The library can track the number of opcodes executed by the benchmark function. The idea is similar to how benchee counts reductions (function calls) for Erlang code. The difference between measuring execution time and executed opcodes is that the latter is reproducible. There are a few catches, though:
Different version of Python produce different number of opcodes. Always run benchmarks on the same Python interpreter.
Tracing opcodes requires true-north to register multiple tracing hooks, which slows down the code execution. It won’t affect the timing benchmarks, but it will take more time to run the suite.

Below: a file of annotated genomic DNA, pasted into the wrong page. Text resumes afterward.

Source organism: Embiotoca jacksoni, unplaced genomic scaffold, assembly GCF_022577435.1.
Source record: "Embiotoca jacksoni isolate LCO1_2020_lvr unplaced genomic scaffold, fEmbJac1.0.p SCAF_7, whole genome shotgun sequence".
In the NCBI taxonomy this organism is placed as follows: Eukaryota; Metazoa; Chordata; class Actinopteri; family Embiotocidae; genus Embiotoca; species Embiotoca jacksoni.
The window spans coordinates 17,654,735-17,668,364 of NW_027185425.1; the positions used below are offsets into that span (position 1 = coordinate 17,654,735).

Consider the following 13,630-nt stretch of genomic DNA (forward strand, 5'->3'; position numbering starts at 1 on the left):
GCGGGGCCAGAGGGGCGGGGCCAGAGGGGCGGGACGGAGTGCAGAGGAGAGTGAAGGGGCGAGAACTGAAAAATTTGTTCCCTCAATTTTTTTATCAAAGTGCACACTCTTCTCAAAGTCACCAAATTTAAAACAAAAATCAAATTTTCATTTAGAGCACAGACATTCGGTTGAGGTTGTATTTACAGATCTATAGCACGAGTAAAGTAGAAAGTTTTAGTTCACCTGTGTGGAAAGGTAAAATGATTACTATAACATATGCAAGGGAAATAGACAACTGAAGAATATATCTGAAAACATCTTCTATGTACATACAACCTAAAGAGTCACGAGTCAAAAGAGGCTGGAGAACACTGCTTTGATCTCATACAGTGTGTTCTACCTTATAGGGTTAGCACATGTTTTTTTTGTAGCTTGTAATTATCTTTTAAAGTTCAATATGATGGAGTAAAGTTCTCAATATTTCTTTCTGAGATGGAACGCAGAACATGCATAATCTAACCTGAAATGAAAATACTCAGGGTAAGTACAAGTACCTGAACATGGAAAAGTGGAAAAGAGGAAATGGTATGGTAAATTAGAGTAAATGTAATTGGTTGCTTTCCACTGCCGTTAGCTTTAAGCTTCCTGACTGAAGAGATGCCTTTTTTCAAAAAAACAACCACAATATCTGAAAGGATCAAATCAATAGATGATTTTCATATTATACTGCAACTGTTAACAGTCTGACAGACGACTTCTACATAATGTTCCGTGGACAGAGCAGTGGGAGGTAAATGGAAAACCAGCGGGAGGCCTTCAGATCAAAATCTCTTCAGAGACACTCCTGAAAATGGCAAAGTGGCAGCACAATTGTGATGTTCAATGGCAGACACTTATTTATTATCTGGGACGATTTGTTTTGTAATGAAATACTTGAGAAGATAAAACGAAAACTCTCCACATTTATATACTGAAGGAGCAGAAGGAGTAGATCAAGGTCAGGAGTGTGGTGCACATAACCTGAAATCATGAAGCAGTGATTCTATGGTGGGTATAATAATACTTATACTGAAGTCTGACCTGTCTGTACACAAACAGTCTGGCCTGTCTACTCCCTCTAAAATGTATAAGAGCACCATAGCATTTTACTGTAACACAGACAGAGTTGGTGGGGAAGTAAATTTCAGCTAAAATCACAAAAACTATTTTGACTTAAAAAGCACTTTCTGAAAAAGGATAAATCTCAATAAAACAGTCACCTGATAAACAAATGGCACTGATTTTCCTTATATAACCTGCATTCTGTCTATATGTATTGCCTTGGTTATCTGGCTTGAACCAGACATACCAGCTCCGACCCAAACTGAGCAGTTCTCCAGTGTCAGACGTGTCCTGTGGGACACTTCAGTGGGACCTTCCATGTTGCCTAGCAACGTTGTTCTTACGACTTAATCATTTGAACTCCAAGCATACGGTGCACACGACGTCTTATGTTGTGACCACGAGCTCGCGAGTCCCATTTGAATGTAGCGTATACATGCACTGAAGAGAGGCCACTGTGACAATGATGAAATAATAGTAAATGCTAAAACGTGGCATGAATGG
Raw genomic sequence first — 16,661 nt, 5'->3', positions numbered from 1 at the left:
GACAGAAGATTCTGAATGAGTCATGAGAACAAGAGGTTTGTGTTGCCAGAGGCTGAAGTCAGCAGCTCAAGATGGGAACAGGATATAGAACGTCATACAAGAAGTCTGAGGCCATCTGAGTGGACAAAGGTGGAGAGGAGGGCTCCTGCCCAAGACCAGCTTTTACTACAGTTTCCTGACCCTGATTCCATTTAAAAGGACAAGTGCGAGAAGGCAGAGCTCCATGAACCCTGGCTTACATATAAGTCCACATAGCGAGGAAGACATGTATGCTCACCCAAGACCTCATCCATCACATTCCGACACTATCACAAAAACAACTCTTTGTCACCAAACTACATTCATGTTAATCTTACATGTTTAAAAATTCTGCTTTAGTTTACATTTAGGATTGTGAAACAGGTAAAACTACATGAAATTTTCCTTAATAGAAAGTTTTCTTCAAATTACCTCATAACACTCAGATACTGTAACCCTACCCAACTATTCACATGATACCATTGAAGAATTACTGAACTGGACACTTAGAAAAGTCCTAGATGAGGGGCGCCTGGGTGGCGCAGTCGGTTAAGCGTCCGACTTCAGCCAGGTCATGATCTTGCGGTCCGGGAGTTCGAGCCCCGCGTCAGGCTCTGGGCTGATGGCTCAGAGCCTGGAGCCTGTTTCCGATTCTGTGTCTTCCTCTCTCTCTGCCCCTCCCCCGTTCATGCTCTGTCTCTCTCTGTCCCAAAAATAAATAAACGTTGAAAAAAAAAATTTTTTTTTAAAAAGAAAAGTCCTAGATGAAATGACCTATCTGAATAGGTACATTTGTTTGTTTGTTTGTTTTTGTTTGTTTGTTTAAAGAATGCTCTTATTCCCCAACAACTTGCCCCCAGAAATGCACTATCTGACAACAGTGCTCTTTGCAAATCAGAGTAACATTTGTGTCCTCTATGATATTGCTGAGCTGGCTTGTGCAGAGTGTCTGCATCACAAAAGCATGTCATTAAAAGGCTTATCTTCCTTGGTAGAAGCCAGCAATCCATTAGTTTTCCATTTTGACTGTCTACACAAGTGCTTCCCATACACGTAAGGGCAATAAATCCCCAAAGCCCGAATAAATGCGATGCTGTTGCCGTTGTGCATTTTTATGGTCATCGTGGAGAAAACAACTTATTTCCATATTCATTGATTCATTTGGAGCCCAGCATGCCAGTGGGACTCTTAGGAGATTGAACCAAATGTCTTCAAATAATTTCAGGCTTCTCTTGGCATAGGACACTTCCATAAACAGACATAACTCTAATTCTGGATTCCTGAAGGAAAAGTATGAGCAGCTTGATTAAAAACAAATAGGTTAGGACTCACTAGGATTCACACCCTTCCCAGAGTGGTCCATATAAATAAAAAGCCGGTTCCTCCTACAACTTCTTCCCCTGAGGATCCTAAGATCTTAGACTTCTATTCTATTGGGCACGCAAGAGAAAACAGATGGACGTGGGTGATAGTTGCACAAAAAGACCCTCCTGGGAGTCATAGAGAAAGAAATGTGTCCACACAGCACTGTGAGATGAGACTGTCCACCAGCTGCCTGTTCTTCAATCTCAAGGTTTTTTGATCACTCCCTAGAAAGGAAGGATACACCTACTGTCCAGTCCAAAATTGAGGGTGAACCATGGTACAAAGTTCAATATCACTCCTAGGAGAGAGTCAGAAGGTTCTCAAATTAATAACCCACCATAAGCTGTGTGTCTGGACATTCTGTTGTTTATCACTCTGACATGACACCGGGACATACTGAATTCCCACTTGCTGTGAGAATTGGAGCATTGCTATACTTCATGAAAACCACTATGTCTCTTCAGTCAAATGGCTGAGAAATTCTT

More opcodes doesn’t mean slower code. Different opcodes take different time to run. In particular, calling a C function (like
sorted) is just one opcode. However, if you compare two pure Python functions that don’t use call anything heavy, opcodes will roughly correlate with the execution time.
To track opcodes, run CLI with
--opcodes or call
10_031 ops 18 ns/op 2010 lines
10_031 ops: a single loop executed 10031 opcodes. Read the section above to learn more about opcodes.
18 ns/op: execution of each opcode took on average 18 nanoseconds.
2010 lines: when tracing opcodes, 2010 lines of code were executed. If a line is executed twice, it is counted twice. See lnotab_notes.txt on what Python considers a line of code. You shouldn’t optimize your code for fewer lines (or opcodes) but this number can reveal to you unexpected randomness in your code.